Breach of contract cases often turn on the interpretation of precise language contained in the original agreement between the parties. Each party may believe they are following the contract to the letter, even when that results in conflicting interpretations. A recent decision by the New York Court of Appeals illustrates how millions of dollars can turn on such interpretations.
BDC Finance L.L.C. v. Barclays Bank PLC
This case involves a series of contracts between a U.S.-based hedge fund and a bank in the United Kingdom. Hedge funds and banks frequently engage in what are known as “total return swaps.” Basically, the hedge fund makes periodic payments to the bank, and, in exchange, the bank makes payments to the hedge fund based on the performance of some underlying “reference asset,” such as bonds, loans or even equity indexes. The idea is that the hedge fund can receive the potential benefits of the underlying asset without actually purchasing it, while the bank gets a guaranteed return on the asset.
Here, the bank and the hedge fund executed a total return swap by signing several standard contracts. These agreements contained dispute resolution procedures. These procedures came into play when the parties disagreed over how much additional collateral each owed the other. In these type of swaps, either party has the right to demand additional collateral based on fluctuations in the price of the underlying reference assets. The other party must therefore honor a collateral demand unless it avails itself of the dispute resolution procedures contained in the contract.
Of importance here was a $40 million collateral call the hedge fund made to the bank on October 6, 2008. Under the terms of the contract, the bank then had until the close of business the next day—October 7—to either meet the call, invoke the dispute resolution process, or default. The bank disputed the amount of the hedge fund's collateral demand. It claimed it only owed $5.08 million. Accordingly, the bank made a partial payment of $5 million—$80,000 less than the undisputed amount—to the hedge fund on October 8, two days after the initial call.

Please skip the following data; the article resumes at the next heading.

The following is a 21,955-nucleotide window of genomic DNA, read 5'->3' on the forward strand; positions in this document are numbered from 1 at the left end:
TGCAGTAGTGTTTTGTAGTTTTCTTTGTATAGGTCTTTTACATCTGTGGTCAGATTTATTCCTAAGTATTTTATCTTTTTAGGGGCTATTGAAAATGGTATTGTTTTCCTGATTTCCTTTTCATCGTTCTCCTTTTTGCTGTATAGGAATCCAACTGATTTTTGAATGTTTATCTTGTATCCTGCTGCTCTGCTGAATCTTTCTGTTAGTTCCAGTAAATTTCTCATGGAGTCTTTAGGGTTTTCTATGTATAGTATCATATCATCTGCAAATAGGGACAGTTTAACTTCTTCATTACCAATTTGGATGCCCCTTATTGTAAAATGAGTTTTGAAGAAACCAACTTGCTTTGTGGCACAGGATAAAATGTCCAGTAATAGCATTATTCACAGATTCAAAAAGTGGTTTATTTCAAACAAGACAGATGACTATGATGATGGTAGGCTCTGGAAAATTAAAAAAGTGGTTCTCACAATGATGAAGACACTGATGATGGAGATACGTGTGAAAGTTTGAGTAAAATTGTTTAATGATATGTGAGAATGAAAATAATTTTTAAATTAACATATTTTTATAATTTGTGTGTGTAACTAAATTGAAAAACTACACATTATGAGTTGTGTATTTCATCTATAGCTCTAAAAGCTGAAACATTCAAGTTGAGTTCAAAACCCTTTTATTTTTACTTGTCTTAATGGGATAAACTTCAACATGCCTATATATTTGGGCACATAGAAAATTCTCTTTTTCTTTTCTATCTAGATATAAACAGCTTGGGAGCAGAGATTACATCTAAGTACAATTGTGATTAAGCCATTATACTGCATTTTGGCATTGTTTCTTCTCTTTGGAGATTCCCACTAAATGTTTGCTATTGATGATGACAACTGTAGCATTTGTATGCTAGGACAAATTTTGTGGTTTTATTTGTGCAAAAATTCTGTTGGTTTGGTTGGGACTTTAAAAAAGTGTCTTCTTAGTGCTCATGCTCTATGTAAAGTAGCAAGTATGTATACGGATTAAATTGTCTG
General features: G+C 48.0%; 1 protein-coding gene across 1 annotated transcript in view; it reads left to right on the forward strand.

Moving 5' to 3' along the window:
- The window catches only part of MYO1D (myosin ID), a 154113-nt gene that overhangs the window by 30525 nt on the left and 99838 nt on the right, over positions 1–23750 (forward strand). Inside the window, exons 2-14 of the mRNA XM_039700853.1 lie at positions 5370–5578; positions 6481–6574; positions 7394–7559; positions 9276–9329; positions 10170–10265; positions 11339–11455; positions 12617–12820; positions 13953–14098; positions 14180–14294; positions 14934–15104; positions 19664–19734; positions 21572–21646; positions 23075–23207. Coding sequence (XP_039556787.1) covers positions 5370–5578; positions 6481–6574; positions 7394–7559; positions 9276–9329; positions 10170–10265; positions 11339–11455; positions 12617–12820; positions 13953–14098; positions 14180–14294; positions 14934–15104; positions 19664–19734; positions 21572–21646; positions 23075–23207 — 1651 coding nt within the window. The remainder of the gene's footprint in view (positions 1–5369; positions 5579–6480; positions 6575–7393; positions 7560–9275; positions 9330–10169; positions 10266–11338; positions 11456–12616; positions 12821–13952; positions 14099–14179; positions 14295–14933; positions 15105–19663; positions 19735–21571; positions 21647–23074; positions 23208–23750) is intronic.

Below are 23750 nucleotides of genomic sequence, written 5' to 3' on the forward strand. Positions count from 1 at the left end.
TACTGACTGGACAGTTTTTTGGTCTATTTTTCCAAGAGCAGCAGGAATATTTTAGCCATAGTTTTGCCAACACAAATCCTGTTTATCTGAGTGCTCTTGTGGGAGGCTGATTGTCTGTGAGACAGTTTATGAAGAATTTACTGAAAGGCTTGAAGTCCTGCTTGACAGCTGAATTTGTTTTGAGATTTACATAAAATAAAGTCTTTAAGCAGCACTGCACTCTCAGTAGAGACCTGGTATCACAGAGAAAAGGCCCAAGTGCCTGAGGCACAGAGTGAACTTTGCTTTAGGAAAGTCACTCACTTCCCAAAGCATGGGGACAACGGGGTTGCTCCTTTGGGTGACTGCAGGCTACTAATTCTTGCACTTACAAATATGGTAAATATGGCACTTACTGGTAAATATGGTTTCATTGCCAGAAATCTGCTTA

The hedge fund argued this constituted default. The hedge fund informed the bank it was terminating the entire agreement and demanded the return of nearly $300 million in collateral held by the bank. The bank refused and the hedge fund sued.
Both sides moved for summary judgment. The Appellate Division ruled for the hedge fund, agreeing the bank “failed to properly dispute the October 6 collateral call” because it neither provided the required notice to the hedge fund or made the full $5.08 million payment of the undisputed amount by the October 7.
The Court of Appeals did not see it that way, however. It unanimously held neither party was entitled to summary judgment. The bank, in fact, immediately notified the hedge fund it was disputing the $40 million call. And, the parties have differing accounts of what happened with respect to the $5 million payment. The bank maintains the additional $80,000 was then credited to the hedge fund at the next collateral call. The hedge fund continues to dispute this. As a result, the Court of Appeals said summary judgment was not warranted, and it returned the case to Supreme Court for trial.
Protecting Your Interests
As complicated as all this may sound, the basic principle is quite simple: parties to a contract must be aware of how every term affects the business relationship. Even a seemingly insignificant clause can have great importance if litigation arises. That is why if you are involved with or contemplating any sort of civil litigation, you need an experienced New York business attorney who can ensure your interests are protected. Contact our office today if you need speak with an attorney right away.